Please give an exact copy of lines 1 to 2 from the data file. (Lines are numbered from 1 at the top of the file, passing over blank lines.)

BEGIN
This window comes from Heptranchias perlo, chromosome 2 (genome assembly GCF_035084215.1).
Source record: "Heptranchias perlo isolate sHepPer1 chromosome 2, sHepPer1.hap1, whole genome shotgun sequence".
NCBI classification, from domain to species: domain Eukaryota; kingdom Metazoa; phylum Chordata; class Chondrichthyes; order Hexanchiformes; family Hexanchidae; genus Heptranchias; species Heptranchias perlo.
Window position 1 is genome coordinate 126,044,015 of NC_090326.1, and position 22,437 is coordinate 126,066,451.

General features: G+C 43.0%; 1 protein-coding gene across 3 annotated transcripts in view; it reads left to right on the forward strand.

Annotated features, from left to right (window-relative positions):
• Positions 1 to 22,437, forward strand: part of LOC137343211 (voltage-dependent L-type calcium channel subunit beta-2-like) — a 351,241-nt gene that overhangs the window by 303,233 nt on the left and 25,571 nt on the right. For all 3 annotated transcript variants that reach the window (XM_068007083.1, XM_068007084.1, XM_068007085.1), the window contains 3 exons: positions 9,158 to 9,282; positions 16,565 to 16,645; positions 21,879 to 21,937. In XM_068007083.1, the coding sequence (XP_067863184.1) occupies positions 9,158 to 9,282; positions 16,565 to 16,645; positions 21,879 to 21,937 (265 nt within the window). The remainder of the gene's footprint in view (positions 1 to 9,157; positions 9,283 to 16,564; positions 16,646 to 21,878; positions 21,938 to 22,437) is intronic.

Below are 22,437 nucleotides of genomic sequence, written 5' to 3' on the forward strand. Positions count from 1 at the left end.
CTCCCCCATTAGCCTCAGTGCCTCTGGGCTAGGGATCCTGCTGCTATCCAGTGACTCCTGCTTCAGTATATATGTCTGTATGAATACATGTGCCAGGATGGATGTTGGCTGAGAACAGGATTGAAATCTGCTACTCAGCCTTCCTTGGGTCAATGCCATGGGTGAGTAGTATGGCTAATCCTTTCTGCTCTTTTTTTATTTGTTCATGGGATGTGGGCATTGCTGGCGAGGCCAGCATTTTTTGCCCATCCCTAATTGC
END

This window comes from Heptranchias perlo, chromosome 2 (genome assembly GCF_035084215.1).
Source record: "Heptranchias perlo isolate sHepPer1 chromosome 2, sHepPer1.hap1, whole genome shotgun sequence".